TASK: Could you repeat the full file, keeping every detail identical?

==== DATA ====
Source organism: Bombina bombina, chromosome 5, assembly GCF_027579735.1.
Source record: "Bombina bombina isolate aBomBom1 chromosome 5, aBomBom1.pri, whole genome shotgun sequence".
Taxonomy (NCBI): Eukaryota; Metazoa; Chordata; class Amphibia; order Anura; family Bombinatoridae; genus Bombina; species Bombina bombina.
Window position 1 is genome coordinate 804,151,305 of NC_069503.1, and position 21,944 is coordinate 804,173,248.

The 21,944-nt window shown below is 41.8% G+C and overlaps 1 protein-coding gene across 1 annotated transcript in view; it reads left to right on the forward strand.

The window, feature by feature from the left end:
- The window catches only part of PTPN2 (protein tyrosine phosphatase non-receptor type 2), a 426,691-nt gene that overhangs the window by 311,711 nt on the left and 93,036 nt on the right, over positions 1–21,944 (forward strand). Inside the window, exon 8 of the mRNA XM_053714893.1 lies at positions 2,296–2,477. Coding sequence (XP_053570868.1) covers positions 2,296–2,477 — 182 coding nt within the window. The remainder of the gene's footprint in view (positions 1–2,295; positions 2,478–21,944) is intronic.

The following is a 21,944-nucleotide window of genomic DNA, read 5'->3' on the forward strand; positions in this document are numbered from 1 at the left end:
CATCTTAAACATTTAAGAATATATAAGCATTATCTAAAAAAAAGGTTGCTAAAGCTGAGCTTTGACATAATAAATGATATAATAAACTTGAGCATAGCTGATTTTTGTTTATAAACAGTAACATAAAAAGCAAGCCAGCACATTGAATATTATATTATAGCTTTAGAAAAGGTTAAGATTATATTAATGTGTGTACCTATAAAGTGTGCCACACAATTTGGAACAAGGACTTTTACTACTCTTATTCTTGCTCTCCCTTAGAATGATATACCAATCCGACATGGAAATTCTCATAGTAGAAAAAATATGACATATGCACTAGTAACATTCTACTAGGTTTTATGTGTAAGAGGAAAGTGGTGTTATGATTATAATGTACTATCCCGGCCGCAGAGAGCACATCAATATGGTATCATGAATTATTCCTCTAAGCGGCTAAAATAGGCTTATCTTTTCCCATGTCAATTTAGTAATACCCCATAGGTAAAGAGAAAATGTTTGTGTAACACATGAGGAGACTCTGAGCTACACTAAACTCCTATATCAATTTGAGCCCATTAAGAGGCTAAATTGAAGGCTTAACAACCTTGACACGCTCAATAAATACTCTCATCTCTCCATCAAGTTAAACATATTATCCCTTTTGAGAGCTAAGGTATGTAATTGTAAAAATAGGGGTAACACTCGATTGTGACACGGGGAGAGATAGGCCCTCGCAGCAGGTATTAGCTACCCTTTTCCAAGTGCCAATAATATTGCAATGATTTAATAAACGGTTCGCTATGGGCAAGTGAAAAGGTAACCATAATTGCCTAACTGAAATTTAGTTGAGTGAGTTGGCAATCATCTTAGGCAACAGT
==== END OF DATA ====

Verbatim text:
Source organism: Bombina bombina, chromosome 5, assembly GCF_027579735.1.
Source record: "Bombina bombina isolate aBomBom1 chromosome 5, aBomBom1.pri, whole genome shotgun sequence".
Taxonomy (NCBI): Eukaryota; Metazoa; Chordata; class Amphibia; order Anura; family Bombinatoridae; genus Bombina; species Bombina bombina.
Window position 1 is genome coordinate 804,151,305 of NC_069503.1, and position 21,944 is coordinate 804,173,248.

The 21,944-nt window shown below is 41.8% G+C and overlaps 1 protein-coding gene across 1 annotated transcript in view; it reads left to right on the forward strand.

The window, feature by feature from the left end:
- The window catches only part of PTPN2 (protein tyrosine phosphatase non-receptor type 2), a 426,691-nt gene that overhangs the window by 311,711 nt on the left and 93,036 nt on the right, over positions 1–21,944 (forward strand). Inside the window, exon 8 of the mRNA XM_053714893.1 lies at positions 2,296–2,477. Coding sequence (XP_053570868.1) covers positions 2,296–2,477 — 182 coding nt within the window. The remainder of the gene's footprint in view (positions 1–2,295; positions 2,478–21,944) is intronic.

The following is a 21,944-nucleotide window of genomic DNA, read 5'->3' on the forward strand; positions in this document are numbered from 1 at the left end:
CATCTTAAACATTTAAGAATATATAAGCATTATCTAAAAAAAAGGTTGCTAAAGCTGAGCTTTGACATAATAAATGATATAATAAACTTGAGCATAGCTGATTTTTGTTTATAAACAGTAACATAAAAAGCAAGCCAGCACATTGAATATTATATTATAGCTTTAGAAAAGGTTAAGATTATATTAATGTGTGTACCTATAAAGTGTGCCACACAATTTGGAACAAGGACTTTTACTACTCTTATTCTTGCTCTCCCTTAGAATGATATACCAATCCGACATGGAAATTCTCATAGTAGAAAAAATATGACATATGCACTAGTAACATTCTACTAGGTTTTATGTGTAAGAGGAAAGTGGTGTTATGATTATAATGTACTATCCCGGCCGCAGAGAGCACATCAATATGGTATCATGAATTATTCCTCTAAGCGGCTAAAATAGGCTTATCTTTTCCCATGTCAATTTAGTAATACCCCATAGGTAAAGAGAAAATGTTTGTGTAACACATGAGGAGACTCTGAGCTACACTAAACTCCTATATCAATTTGAGCCCATTAAGAGGCTAAATTGAAGGCTTAACAACCTTGACACGCTCAATAAATACTCTCATCTCTCCATCAAGTTAAACATATTATCCCTTTTGAGAGCTAAGGTATGTAATTGTAAAAATAGGGGTAACACTCGATTGTGACACGGGGAGAGATAGGCCCTCGCAGCAGGTATTAGCTACCCTTTTCCAAGTGCCAATAATATTGCAATGATTTAATAAACGGTTCGCTATGGGCAAGTGAAAAGGTAACCATAATTGCCTAACTGAAATTTAGTTGAGTGAGTTGGCAATCATCTTAGGCAACAGT